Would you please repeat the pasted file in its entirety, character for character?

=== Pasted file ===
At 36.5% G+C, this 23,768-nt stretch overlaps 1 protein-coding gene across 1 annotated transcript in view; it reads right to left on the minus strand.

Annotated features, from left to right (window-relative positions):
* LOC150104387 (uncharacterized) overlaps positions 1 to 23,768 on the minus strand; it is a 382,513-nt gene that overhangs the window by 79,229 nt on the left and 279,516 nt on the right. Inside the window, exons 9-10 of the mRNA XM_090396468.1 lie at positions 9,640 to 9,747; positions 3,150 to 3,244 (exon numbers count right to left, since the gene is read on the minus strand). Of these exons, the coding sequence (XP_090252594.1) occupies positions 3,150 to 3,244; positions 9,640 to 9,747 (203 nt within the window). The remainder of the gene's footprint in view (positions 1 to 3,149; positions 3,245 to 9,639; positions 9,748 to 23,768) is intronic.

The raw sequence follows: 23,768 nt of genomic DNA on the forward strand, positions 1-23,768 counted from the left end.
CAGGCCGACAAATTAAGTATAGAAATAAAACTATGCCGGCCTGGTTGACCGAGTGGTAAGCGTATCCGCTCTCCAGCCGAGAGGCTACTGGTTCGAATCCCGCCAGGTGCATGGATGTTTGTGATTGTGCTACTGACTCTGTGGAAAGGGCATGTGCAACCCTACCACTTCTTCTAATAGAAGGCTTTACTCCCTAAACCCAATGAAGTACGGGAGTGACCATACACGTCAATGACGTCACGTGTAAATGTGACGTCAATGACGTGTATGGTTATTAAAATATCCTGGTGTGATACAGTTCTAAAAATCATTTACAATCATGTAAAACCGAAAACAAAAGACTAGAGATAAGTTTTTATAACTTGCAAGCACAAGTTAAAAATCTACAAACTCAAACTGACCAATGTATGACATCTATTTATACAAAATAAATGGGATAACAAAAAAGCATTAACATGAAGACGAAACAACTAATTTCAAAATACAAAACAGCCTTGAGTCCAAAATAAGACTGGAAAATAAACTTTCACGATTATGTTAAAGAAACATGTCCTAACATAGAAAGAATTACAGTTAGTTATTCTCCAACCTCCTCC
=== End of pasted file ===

At 36.5% G+C, this 23,768-nt stretch overlaps 1 protein-coding gene across 1 annotated transcript in view; it reads right to left on the minus strand.

Annotated features, from left to right (window-relative positions):
* LOC150104387 (uncharacterized) overlaps positions 1 to 23,768 on the minus strand; it is a 382,513-nt gene that overhangs the window by 79,229 nt on the left and 279,516 nt on the right. Inside the window, exons 9-10 of the mRNA XM_090396468.1 lie at positions 9,640 to 9,747; positions 3,150 to 3,244 (exon numbers count right to left, since the gene is read on the minus strand). Of these exons, the coding sequence (XP_090252594.1) occupies positions 3,150 to 3,244; positions 9,640 to 9,747 (203 nt within the window). The remainder of the gene's footprint in view (positions 1 to 3,149; positions 3,245 to 9,639; positions 9,748 to 23,768) is intronic.

The raw sequence follows: 23,768 nt of genomic DNA on the forward strand, positions 1-23,768 counted from the left end.
CAGGCCGACAAATTAAGTATAGAAATAAAACTATGCCGGCCTGGTTGACCGAGTGGTAAGCGTATCCGCTCTCCAGCCGAGAGGCTACTGGTTCGAATCCCGCCAGGTGCATGGATGTTTGTGATTGTGCTACTGACTCTGTGGAAAGGGCATGTGCAACCCTACCACTTCTTCTAATAGAAGGCTTTACTCCCTAAACCCAATGAAGTACGGGAGTGACCATACACGTCAATGACGTCACGTGTAAATGTGACGTCAATGACGTGTATGGTTATTAAAATATCCTGGTGTGATACAGTTCTAAAAATCATTTACAATCATGTAAAACCGAAAACAAAAGACTAGAGATAAGTTTTTATAACTTGCAAGCACAAGTTAAAAATCTACAAACTCAAACTGACCAATGTATGACATCTATTTATACAAAATAAATGGGATAACAAAAAAGCATTAACATGAAGACGAAACAACTAATTTCAAAATACAAAACAGCCTTGAGTCCAAAATAAGACTGGAAAATAAACTTTCACGATTATGTTAAAGAAACATGTCCTAACATAGAAAGAATTACAGTTAGTTATTCTCCAACCTCCTCC